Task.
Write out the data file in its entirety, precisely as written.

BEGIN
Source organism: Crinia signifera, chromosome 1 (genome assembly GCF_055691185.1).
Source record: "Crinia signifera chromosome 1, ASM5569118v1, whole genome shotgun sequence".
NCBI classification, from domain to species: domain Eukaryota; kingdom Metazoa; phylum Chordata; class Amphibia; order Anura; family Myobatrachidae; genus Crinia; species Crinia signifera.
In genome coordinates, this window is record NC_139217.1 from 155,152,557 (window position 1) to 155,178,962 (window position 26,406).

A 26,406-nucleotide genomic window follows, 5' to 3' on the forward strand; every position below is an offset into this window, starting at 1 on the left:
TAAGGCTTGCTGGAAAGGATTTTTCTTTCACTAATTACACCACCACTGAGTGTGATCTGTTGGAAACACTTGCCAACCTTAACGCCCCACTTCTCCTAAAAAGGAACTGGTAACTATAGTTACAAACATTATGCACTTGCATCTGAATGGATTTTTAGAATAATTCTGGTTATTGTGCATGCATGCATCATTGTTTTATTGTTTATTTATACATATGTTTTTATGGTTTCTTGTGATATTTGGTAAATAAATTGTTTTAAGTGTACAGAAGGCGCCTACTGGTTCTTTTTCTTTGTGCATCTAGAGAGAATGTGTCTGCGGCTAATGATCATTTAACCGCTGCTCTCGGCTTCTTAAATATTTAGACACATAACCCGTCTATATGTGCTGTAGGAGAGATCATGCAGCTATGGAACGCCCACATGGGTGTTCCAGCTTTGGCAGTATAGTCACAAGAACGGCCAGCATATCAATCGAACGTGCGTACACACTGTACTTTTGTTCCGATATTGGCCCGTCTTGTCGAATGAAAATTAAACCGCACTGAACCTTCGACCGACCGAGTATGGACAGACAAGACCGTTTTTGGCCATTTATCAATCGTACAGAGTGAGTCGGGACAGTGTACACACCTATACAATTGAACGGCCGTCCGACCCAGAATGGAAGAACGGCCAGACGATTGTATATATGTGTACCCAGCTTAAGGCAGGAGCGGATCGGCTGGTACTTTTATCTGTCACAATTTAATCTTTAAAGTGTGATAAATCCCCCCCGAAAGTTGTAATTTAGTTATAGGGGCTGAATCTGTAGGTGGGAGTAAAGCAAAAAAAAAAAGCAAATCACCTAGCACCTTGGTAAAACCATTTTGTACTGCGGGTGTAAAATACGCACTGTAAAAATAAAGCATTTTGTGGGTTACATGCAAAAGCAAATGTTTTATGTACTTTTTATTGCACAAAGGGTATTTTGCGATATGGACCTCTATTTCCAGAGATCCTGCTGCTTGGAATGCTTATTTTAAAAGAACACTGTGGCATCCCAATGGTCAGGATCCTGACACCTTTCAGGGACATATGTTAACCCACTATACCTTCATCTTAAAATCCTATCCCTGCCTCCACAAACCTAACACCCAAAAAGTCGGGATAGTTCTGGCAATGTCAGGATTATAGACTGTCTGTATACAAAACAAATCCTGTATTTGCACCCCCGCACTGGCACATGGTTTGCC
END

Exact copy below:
Source organism: Crinia signifera, chromosome 1 (genome assembly GCF_055691185.1).
Source record: "Crinia signifera chromosome 1, ASM5569118v1, whole genome shotgun sequence".
NCBI classification, from domain to species: domain Eukaryota; kingdom Metazoa; phylum Chordata; class Amphibia; order Anura; family Myobatrachidae; genus Crinia; species Crinia signifera.
In genome coordinates, this window is record NC_139217.1 from 155,152,557 (window position 1) to 155,178,962 (window position 26,406).

A 26,406-nucleotide genomic window follows, 5' to 3' on the forward strand; every position below is an offset into this window, starting at 1 on the left:
TAAGGCTTGCTGGAAAGGATTTTTCTTTCACTAATTACACCACCACTGAGTGTGATCTGTTGGAAACACTTGCCAACCTTAACGCCCCACTTCTCCTAAAAAGGAACTGGTAACTATAGTTACAAACATTATGCACTTGCATCTGAATGGATTTTTAGAATAATTCTGGTTATTGTGCATGCATGCATCATTGTTTTATTGTTTATTTATACATATGTTTTTATGGTTTCTTGTGATATTTGGTAAATAAATTGTTTTAAGTGTACAGAAGGCGCCTACTGGTTCTTTTTCTTTGTGCATCTAGAGAGAATGTGTCTGCGGCTAATGATCATTTAACCGCTGCTCTCGGCTTCTTAAATATTTAGACACATAACCCGTCTATATGTGCTGTAGGAGAGATCATGCAGCTATGGAACGCCCACATGGGTGTTCCAGCTTTGGCAGTATAGTCACAAGAACGGCCAGCATATCAATCGAACGTGCGTACACACTGTACTTTTGTTCCGATATTGGCCCGTCTTGTCGAATGAAAATTAAACCGCACTGAACCTTCGACCGACCGAGTATGGACAGACAAGACCGTTTTTGGCCATTTATCAATCGTACAGAGTGAGTCGGGACAGTGTACACACCTATACAATTGAACGGCCGTCCGACCCAGAATGGAAGAACGGCCAGACGATTGTATATATGTGTACCCAGCTTAAGGCAGGAGCGGATCGGCTGGTACTTTTATCTGTCACAATTTAATCTTTAAAGTGTGATAAATCCCCCCCGAAAGTTGTAATTTAGTTATAGGGGCTGAATCTGTAGGTGGGAGTAAAGCAAAAAAAAAAAGCAAATCACCTAGCACCTTGGTAAAACCATTTTGTACTGCGGGTGTAAAATACGCACTGTAAAAATAAAGCATTTTGTGGGTTACATGCAAAAGCAAATGTTTTATGTACTTTTTATTGCACAAAGGGTATTTTGCGATATGGACCTCTATTTCCAGAGATCCTGCTGCTTGGAATGCTTATTTTAAAAGAACACTGTGGCATCCCAATGGTCAGGATCCTGACACCTTTCAGGGACATATGTTAACCCACTATACCTTCATCTTAAAATCCTATCCCTGCCTCCACAAACCTAACACCCAAAAAGTCGGGATAGTTCTGGCAATGTCAGGATTATAGACTGTCTGTATACAAAACAAATCCTGTATTTGCACCCCCGCACTGGCACATGGTTTGCC